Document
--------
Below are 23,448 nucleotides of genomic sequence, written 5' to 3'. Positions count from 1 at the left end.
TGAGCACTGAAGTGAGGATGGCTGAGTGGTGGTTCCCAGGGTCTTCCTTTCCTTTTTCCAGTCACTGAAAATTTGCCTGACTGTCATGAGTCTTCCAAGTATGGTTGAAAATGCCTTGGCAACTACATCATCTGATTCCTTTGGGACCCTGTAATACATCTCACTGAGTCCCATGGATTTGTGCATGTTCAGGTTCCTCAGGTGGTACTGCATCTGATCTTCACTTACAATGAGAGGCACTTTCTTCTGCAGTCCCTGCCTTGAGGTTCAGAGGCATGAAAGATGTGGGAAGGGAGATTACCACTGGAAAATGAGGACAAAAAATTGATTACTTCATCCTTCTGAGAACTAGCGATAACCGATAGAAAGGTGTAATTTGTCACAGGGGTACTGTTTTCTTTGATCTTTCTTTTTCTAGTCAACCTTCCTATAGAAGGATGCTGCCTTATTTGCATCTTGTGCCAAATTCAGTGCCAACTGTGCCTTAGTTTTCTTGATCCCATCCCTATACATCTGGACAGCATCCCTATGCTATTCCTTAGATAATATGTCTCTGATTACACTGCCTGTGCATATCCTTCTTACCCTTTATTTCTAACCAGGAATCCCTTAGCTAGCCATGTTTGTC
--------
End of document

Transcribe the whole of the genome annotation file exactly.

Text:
Below are 23,448 nucleotides of genomic sequence, written 5' to 3'. Positions count from 1 at the left end.
TGAGCACTGAAGTGAGGATGGCTGAGTGGTGGTTCCCAGGGTCTTCCTTTCCTTTTTCCAGTCACTGAAAATTTGCCTGACTGTCATGAGTCTTCCAAGTATGGTTGAAAATGCCTTGGCAACTACATCATCTGATTCCTTTGGGACCCTGTAATACATCTCACTGAGTCCCATGGATTTGTGCATGTTCAGGTTCCTCAGGTGGTACTGCATCTGATCTTCACTTACAATGAGAGGCACTTTCTTCTGCAGTCCCTGCCTTGAGGTTCAGAGGCATGAAAGATGTGGGAAGGGAGATTACCACTGGAAAATGAGGACAAAAAATTGATTACTTCATCCTTCTGAGAACTAGCGATAACCGATAGAAAGGTGTAATTTGTCACAGGGGTACTGTTTTCTTTGATCTTTCTTTTTCTAGTCAACCTTCCTATAGAAGGATGCTGCCTTATTTGCATCTTGTGCCAAATTCAGTGCCAACTGTGCCTTAGTTTTCTTGATCCCATCCCTATACATCTGGACAGCATCCCTATGCTATTCCTTAGATAATATGTCTCTGATTACACTGCCTGTGCATATCCTTCTTACCCTTTATTTCTAACCAGGAATCCCTTAGCTAGCCATGTTTGTC